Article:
A pick up in lending by Saudi Arabia’s banks boosted the loans-to-deposits ratio to its highest level in nearly three years and this will positively affect the banks’ performance this year, the Gulf Kingdom’s largest bank said on Tuesday.
Deposits with the Kingdom’s 12 banks swelled by more than 10 per cent year-on-year in August but the growth was outpaced by domestic credit, National Commercial Bank (NCB) said in a report sent to Emirates 24/7.
It showed total claims of the country’s banking sector, excluding T-bills and government bonds, surged by around 15.6 per cent to SR960.9 billion at the end of August.
The report noted that Saudi banks have recently shifted their focus to fund small to medium enterprises, adding that the maturity of credit reflects the initiative.
Short term credit increased by an annual rate of 15.7 per cent while long term credit gained a relatively small 8.4 per cent Y/Y. Meanwhile, medium term credit added the highest percentage at 27.4 per cent to reach SR168.3 billion by the end of August.
“The pickup in lending has outpaced the flow of deposits which led to the improvement
in the loans-to-deposits ratio to reach 83.2 per cent, the highest since April 2009. This will support banks in growing their profit levels which have already made a strong recovery from the financial crisis.”
As for the private sector, total claims increased by an annual 14.4 per cent during August, the report said, noting that the momentum of private sector growth continues to climb as business activity in the Kingdom grows.
It showed fresh lending to the private sector has reached SR93.1 billion for the first eight month of 2012 compared to SR81.7 billion for the whole 2011.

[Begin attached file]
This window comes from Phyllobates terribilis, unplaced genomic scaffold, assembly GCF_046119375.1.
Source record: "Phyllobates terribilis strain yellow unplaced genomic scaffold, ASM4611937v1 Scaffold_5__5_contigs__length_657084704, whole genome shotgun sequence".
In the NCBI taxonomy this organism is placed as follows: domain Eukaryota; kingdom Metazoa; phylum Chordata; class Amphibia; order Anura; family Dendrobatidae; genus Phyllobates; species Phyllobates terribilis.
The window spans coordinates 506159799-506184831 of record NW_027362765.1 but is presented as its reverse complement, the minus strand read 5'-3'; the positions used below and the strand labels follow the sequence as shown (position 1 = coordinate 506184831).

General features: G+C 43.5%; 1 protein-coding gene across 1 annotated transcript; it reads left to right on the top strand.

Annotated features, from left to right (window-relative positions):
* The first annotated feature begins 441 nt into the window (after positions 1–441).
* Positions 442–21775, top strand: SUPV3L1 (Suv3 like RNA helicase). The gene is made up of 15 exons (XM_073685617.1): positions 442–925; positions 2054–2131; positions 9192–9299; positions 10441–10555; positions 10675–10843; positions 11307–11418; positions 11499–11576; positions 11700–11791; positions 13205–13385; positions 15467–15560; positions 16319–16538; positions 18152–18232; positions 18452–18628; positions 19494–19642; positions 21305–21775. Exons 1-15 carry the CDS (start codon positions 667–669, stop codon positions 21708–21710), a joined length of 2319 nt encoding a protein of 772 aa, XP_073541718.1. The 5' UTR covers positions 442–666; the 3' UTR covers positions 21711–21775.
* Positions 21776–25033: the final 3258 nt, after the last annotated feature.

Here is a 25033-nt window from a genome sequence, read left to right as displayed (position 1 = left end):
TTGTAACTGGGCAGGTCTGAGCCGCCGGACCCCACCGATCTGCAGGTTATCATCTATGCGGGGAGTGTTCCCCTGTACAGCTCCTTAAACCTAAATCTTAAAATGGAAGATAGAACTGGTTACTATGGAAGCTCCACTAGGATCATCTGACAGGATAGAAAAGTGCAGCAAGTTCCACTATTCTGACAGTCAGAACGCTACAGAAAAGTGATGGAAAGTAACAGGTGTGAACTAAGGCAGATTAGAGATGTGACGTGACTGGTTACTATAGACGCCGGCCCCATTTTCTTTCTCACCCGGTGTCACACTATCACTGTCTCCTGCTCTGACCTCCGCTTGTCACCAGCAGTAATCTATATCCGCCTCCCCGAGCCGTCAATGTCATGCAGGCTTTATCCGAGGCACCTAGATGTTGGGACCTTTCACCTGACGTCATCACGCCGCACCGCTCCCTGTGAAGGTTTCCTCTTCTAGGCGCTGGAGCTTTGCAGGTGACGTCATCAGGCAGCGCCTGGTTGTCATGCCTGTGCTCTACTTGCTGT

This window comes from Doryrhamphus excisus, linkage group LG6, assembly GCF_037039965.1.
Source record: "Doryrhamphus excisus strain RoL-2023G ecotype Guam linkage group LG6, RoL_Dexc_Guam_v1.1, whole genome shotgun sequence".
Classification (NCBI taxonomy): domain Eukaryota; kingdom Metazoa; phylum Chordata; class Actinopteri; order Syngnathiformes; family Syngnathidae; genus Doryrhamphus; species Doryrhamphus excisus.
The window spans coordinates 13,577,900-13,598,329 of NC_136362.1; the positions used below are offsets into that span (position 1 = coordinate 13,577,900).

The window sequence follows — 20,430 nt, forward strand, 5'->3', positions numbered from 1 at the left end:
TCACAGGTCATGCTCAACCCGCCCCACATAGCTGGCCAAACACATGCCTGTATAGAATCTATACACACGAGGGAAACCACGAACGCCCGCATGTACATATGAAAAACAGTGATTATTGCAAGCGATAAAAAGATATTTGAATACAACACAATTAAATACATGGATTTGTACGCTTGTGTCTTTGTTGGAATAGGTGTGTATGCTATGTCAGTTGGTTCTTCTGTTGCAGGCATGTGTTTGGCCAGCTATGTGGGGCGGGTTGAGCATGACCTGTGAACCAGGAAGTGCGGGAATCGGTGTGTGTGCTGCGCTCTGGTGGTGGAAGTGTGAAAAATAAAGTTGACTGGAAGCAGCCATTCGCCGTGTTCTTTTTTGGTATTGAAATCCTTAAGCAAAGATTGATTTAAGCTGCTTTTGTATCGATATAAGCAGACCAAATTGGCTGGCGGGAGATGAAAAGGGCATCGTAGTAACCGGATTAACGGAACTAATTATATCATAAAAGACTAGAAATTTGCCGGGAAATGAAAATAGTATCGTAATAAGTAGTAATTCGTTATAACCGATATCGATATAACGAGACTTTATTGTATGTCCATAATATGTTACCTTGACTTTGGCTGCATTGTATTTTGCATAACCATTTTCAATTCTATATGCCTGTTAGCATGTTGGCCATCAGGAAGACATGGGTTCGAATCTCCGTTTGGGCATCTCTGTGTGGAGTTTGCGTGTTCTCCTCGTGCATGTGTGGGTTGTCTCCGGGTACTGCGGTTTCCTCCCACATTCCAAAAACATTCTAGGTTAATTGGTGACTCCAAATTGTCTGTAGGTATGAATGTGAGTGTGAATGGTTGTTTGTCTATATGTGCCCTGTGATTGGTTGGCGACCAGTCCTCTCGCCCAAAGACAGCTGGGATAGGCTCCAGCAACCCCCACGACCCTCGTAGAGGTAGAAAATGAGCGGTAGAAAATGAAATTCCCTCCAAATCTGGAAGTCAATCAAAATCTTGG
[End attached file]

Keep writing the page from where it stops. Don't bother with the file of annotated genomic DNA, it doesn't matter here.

In contrast, claims on the public sector contracted by 12.4 per cent Y/Y as the level of treasury bills dropped drastically due to the elevated issuances last year in an attempt from SAMA to mop up excess liquidity in the market which is unlikely to occur this year.
According to NCB, Saudi interbank overnight rate (SAIBOR) has been rising since late September 2011 from 60bps to 97bps by mid-October 2012.
However, it added, the interbank market remains subdued owing to the low policy rate taken by SAMA.” Interestingly, interbank liabilities have gained a substantial 20.7 per cent Y/Y, far below the peak of 78.2 per cent during May…we expect SAIBOR to remain around the 100bps level in the short-term due to the healthy cash levels of most Saudi banks,”the report said.
Turning to deposits, NCB said Saudi banks, which control the second largest Arab asset base after UAE banks, have benefited from the large deposit base which has been accumulated due to the global financial crisis.
It showed total deposits grew by around 10.4 per cent during August against the same month last year, reaching SR1.16 trillion.
Representing the largest portion of deposits, demand deposits have increased their share to 60.6 per cent by an annual gain of 15.3 per cent.
Businesses and individuals have added 14.4 per cent Y/Y to their demand deposits while government entities amassed an annual 31.9 per cent.
“Elevated oil prices and production levels have aided the government in building up their funds in order to support their fiscal expansionary plans,” it said.
“Additionally, foreign currency deposits rose by 18.6 per cent during August which is probably due to the poor performance of the US dollar lately which will likely continue as a result of the third round of quantitative easing.”